Time to Get Fabulous!

It’s National Dress Up Your Pet Day! It was created in 2009 by Colleen Paige, a celebrity pet lifestyle expert and animal behaviorist. I have a few friends who dress up their dogs but know only a very few people who can put clothes on their cats without major hissy fights breaking out. I know that here in the Austin area many dog owners dress up their canine companions in all kinds of outfits for the costume contest and parade at the annual Dogtoberfest. Granted, the proceeds of the event go to local animal rescue groups and it is all in fun as well.

As with a number of pet-themed holidays, you, as the pet owner, should take into account your pet’s safety, health, and comfort. Here are a few things to keep in mind for National Dress Up Your Pet Day:

  1. Perfect fit. Don’t put your pet into an outfit that is too small just because it’s cute. The costume should not impede your pet’s movement in anyway. This can injure your pet as well be dangerous. (Example: A Great Dane in an ill-fitting costume can easily trip trying to get out of it, and by doing so hurting itself and others in the process.) Also it’s mean.
  2. Breathe in, breathe out. No costume should impair your pet’s ability to breathe in any way. Ensure their nose and mouth is never covered. Note that brachycephalic pets (i.e. short-headed pets like bulldogs, pugs, Himalayans, Persians, to name a few) are more likely to have breathing difficulties such as brachycephalic airway obstructive syndrome.
  3. Hats…optional. Be discerning with accessories. Don’t impair your pet’s ability to see and hear with hats, for example. The same goes for booties. While many find it funny to watch dogs or cats walk funny in booties, the pet does not likely find it so amusing. (It feels extremely odd for them not to feel the ground directly beneath their paws.) If you want your pet to wear booties on a regular basis, you need to desensitize your pet to them first.
  4. Loose bits. All those frills, ruffles, buttons, sequins, and extra ornamentation to the costume may look snazzy but may look like something to chew on to your pet. These small parts can be easily swallowed. Anything loose or dangling that can be chewed or torn off can cause a choking hazard.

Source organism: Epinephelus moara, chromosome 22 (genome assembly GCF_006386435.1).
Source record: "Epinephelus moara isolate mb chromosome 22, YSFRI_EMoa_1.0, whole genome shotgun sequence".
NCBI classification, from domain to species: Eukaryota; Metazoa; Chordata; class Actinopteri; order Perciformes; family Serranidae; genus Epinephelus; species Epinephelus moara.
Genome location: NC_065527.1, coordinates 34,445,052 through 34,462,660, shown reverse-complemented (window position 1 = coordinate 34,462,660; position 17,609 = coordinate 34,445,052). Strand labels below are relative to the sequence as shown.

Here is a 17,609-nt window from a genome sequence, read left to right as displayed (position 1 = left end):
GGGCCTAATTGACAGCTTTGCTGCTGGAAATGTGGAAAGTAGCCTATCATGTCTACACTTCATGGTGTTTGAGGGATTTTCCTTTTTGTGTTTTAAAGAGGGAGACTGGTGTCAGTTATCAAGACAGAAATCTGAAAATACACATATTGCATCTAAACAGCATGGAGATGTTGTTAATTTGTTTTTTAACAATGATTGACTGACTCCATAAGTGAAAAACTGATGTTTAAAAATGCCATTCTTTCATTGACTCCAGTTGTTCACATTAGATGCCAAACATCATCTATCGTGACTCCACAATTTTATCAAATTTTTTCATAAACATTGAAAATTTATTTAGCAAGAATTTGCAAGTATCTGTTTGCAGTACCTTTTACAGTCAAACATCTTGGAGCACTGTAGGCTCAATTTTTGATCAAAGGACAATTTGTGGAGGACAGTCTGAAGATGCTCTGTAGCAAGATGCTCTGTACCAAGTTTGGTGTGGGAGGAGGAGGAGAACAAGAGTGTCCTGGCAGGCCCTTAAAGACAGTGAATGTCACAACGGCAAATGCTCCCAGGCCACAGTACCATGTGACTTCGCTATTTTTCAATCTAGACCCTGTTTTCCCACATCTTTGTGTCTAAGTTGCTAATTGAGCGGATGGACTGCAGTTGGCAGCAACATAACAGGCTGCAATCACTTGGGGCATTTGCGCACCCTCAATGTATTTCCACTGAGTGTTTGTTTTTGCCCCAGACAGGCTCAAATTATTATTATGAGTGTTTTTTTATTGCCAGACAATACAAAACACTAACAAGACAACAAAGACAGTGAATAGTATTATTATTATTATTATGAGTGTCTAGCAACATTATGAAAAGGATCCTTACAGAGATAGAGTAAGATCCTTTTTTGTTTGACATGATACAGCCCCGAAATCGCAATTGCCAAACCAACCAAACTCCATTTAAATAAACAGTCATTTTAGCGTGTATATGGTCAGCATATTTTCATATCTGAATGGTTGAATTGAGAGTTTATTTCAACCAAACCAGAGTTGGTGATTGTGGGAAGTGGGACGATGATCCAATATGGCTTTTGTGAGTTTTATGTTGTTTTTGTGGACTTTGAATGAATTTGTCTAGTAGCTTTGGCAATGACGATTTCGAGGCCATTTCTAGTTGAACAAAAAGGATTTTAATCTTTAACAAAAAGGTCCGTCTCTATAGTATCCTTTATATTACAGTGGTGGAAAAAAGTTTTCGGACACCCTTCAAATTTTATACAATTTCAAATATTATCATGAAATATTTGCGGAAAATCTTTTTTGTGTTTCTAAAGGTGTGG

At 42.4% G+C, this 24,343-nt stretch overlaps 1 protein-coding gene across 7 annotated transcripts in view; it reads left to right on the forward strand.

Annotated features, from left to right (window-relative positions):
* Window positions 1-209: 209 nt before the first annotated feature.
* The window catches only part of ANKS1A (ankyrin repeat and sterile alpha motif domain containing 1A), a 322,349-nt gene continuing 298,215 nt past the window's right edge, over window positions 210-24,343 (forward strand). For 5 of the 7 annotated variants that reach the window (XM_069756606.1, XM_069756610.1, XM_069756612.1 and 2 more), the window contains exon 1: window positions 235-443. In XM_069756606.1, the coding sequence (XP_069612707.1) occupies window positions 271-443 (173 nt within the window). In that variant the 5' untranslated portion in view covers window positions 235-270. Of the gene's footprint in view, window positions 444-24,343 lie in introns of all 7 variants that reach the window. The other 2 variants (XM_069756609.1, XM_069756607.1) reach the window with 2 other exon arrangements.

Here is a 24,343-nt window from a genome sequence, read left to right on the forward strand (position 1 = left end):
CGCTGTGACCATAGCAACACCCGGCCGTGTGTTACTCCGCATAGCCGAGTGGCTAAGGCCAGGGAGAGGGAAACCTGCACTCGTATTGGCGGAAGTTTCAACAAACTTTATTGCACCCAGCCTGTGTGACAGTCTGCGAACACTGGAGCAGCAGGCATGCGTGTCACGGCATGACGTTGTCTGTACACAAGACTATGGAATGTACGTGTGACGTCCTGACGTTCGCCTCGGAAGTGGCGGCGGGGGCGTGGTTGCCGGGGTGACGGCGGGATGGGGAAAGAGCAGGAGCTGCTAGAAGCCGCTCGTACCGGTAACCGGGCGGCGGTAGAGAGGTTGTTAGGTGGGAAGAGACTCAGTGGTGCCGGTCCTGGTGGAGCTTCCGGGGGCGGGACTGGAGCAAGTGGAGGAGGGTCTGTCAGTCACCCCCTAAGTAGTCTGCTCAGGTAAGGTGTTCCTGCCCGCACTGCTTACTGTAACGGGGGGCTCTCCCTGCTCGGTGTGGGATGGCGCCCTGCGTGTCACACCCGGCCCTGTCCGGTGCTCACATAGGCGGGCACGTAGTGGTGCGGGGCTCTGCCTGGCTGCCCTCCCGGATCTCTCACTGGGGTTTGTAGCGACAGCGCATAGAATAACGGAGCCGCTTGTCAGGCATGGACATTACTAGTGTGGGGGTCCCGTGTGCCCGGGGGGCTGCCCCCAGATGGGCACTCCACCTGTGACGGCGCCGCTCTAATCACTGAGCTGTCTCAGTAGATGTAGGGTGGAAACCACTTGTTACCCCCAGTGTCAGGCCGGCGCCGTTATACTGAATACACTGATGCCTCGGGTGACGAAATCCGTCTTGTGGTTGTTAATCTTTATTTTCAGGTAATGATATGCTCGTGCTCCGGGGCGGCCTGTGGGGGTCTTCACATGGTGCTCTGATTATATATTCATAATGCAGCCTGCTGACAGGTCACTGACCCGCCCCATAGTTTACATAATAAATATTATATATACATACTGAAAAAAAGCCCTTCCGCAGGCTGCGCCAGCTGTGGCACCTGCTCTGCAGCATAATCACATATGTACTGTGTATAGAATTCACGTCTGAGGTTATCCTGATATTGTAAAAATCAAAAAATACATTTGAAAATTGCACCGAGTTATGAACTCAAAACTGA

5. Less is more. You don’t have to only buy whole costumes. I know several owners who keep an array of bandannas and sweaters on hand for their dogs. A dog can look just as smart and jaunty with a well-chosen bandanna as he can with a full costume. A friend of mine can put a tie on her cat and he looks absolutely dashing.
  6. Keep watch. Don’t leave your pet unattended in a costume. They could get hurt, stuck, or chew on something they should not.
  7. Special considerations. Trying to put a full costume on a senior pet that has arthritis, for example, may experience pain and will definitely not enjoy the experience. Young pets frequently lack motor coordination skills and could easily get tangled up in a costume. Both senior and young animals may have trouble regulating their body temperatures and thus could overheat.
  8. Quitting time. If your pet becomes unhappy and uneasy while wearing a costume, it’s time to stop. Playing dress up is not worth making your pet stress out.
  9. No coercion. If your pet does not like to wear clothing, as many do not (including cats), do not force your pet to wear costumes. That’s mean and not cool.
  10. Have fun. If your pet does like dressing up and is not at all stressed out by it, by all means, go all out. Have a photo shoot. Set up a fashion show with a catwalk, even if dogs are the only contestants. Take photos with your pet and your friends. Enjoy yourselves!

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